Thursday, June 22, 2006

To Admins:

Don't be cocky when it comes to security.
(For those of you unfamiliar with the English language, that dot at the end of the sentence was a period, it denotes the end of an idea or sentence, and eliminates the possibility that there are caveats to the statement.)

I'd like to cover a few points, if I may...

  • I know you are an admin, and that you've been doing it for a long time, and I'm very impressed; but you must realize that you are NOT a security expert.

  • Nothing is more unprofessional than a little chest-thumping or insulting my age when I find vulnerabilities in your website. Well, taking a dump on your boss's lap would be pretty unprofessional, but if you're doing that, you probably know that you're being unprofessional. "I've been doing this since you were in diapers!" may seem like a good point in your mind, but it doesn't change the fact that I found a vulnerability.

  • Don't get pissy when I break shit. It's on the waiver. I plan around your working hours so the impact is minimized. EXPECT ME TO BREAK SHIT. Because if I pull any punches, you're not getting the true vulnerability assessment you want. If I didn't try to break shit, then what happens when a malicious hacker actually TRIES to break shit? "Why didn't you tell me we were vulnerable to this kind of attack?!" "Because you didn't approve me to test for it." Don't ask for an incomplete test. It gives you no assurances whatsoever.

  • Jacks of all trades are masters of none. I'm very impressed that "back in your day" you used to write databases in assembly with one hand tied behind your back, maintain your own database, and chew gum at the same time, but knowing a bit about everything, and a lot about nothing is not something to be proud of. Reminding me to "check for open ports!" only shows me how little you know. Know your limitations, try to know what you don't know. And for cripes' sake; leave it to the professionals.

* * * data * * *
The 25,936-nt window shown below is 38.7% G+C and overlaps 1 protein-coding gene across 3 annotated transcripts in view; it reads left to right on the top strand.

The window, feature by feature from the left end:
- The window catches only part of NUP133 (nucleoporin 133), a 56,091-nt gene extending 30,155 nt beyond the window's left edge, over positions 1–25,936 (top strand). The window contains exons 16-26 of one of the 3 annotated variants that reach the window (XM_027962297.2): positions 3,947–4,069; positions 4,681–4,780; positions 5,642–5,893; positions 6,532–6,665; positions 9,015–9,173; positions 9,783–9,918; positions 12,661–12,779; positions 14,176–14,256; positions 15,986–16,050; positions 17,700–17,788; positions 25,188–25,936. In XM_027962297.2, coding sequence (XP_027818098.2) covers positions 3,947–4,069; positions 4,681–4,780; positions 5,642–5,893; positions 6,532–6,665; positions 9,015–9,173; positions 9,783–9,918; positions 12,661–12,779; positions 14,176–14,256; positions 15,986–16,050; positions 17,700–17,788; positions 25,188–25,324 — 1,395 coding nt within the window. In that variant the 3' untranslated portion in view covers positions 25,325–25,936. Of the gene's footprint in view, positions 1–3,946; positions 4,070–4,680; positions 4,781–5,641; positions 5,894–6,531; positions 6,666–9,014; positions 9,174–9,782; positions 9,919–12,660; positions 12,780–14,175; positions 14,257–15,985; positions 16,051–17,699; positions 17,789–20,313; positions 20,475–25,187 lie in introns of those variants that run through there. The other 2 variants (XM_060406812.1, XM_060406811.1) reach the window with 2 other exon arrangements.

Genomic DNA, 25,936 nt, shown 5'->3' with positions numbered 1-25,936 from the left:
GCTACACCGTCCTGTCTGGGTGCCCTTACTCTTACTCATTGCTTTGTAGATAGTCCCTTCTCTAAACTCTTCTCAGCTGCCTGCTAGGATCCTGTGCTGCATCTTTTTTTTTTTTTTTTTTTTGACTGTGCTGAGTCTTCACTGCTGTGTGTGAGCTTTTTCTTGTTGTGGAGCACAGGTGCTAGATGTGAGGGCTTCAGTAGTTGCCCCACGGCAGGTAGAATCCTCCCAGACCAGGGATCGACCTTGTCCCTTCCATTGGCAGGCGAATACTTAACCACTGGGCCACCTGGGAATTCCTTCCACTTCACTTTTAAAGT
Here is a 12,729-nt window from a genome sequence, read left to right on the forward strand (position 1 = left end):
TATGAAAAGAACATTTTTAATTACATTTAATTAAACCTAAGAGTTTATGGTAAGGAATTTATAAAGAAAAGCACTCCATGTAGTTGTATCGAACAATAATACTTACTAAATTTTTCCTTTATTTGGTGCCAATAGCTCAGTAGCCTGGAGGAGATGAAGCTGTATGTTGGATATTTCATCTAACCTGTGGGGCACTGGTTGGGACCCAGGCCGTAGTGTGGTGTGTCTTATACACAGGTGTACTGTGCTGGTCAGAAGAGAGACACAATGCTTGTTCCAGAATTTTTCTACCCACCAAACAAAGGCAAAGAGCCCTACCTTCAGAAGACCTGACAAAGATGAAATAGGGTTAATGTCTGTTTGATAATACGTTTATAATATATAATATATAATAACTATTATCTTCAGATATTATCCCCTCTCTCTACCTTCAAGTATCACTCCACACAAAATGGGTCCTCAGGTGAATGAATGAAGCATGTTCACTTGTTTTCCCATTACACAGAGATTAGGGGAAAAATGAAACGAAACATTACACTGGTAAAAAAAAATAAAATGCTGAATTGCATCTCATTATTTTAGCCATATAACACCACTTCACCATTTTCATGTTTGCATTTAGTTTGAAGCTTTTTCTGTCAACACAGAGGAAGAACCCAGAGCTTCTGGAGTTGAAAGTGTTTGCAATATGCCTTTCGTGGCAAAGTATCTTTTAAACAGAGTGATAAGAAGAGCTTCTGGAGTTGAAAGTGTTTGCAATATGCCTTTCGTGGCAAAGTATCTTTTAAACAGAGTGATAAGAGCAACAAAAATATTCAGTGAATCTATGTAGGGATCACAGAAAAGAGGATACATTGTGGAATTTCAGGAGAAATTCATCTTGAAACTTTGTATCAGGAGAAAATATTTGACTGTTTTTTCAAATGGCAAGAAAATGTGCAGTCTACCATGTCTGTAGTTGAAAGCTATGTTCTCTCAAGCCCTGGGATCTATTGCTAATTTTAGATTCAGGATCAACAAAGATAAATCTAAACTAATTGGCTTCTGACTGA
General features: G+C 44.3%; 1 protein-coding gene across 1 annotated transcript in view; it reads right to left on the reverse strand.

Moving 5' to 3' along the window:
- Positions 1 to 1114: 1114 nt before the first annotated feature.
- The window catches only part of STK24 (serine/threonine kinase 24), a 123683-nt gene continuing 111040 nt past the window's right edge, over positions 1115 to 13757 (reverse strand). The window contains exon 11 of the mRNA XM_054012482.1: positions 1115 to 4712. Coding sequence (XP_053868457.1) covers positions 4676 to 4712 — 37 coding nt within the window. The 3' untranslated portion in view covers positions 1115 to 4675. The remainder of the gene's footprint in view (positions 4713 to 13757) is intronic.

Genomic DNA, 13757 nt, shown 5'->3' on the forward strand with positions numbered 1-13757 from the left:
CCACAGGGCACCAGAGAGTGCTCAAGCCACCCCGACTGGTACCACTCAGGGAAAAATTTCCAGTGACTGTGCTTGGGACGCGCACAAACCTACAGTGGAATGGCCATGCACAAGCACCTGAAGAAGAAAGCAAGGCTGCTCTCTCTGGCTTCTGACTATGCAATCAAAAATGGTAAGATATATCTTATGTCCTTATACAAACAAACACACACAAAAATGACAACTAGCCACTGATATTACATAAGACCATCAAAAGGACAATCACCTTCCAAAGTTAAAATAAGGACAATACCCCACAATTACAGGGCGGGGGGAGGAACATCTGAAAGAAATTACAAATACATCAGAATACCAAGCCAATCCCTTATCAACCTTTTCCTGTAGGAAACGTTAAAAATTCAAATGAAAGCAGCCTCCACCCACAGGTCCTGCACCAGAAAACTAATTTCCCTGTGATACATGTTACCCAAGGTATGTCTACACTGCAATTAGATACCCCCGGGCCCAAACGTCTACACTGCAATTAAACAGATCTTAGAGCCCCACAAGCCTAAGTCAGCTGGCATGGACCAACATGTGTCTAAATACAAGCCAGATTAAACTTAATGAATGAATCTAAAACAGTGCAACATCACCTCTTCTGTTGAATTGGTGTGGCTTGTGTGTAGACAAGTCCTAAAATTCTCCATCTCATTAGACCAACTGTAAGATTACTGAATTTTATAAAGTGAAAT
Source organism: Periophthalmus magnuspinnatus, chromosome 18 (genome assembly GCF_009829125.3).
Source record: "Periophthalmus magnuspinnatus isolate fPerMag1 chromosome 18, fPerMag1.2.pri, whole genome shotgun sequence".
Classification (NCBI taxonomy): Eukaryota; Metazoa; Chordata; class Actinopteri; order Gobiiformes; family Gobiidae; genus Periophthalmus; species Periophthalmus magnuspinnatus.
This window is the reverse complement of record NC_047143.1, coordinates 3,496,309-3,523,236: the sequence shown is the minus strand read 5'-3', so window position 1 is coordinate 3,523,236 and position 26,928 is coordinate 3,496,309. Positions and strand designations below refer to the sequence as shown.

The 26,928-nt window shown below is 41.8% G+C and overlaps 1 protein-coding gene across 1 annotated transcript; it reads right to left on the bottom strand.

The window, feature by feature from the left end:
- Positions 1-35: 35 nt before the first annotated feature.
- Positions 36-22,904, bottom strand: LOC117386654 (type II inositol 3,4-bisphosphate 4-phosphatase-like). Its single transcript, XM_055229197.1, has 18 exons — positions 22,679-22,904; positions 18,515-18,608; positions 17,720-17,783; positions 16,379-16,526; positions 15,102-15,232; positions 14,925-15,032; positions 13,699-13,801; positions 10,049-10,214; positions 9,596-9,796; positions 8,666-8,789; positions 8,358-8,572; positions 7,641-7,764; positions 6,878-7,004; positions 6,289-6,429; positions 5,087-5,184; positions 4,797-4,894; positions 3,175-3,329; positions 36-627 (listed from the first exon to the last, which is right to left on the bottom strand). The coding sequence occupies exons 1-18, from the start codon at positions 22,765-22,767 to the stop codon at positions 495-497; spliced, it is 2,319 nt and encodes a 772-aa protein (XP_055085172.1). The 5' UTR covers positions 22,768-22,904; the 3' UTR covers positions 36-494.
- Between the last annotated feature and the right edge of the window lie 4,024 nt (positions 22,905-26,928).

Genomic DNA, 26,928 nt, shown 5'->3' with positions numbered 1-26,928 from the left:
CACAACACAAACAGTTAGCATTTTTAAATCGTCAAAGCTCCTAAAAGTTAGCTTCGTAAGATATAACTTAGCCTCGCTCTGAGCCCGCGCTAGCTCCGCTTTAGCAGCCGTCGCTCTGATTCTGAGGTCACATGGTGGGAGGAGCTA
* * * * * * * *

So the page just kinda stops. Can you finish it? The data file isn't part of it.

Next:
• You can NOT run a scan on your own network or website. This is for everyone, myself included. Someone who works on the network they're scanning will not run a complete scan. There WILL be things you leave out, there WILL be avenues you don't follow, and it probably won't be on purpose. You can't run a complete scan on your own network. Period.

  • Divide your site into two sections, unauthenticated pages, and authenticated pages. NOT just authentication pages and non-authentication pages. I can't tell you how many sites I've gotten into because the login page was defended against every type of injection possible, only to find a help page or contact page that used an unprotected DB query to retrieve information. As cliché as it sounds, your doors are locked, but your windows are open.

  • Don't be afraid of a security audit. The only thing it will do is give you some holes to patch. If you think it will somehow expose you as being a bad admin (which you're probably not); just think of the alternative... Malicious hacker gets in, wreaks havoc on your network, and it takes you days to recover (if you're lucky!), only to find that the hacker is still in your network weeks later. Malicious hackers are hard to remove. Let a benevolent one tell you what to fix, so you can sleep well at night.

  • A Web Application Security Assessment, is NOT a Vulnerability Scan. 90% of penetrations occur through the web front-end; a patched, firewalled, anti-virus scanned, web front-end. A vulnerability scan checks for server vulnerabilities, not exploitable code in a website. There are very few automated scans that can perform good web front-end code checks, and none that can do it completely. What admins don't understand is that the web front-end is not suffering from a vulnerability, it's acting exactly as it should; it's just that it is allowing people to get away with functions they shouldn't be able to do. Know what you need, and hire someone who knows what they're doing.

These don't sound like unreasonable requests. Give them some thought. When's the last time you had a externally provided security audit? I'll bet the answer is either "over a year" or "never." Get the audit before it's too late.

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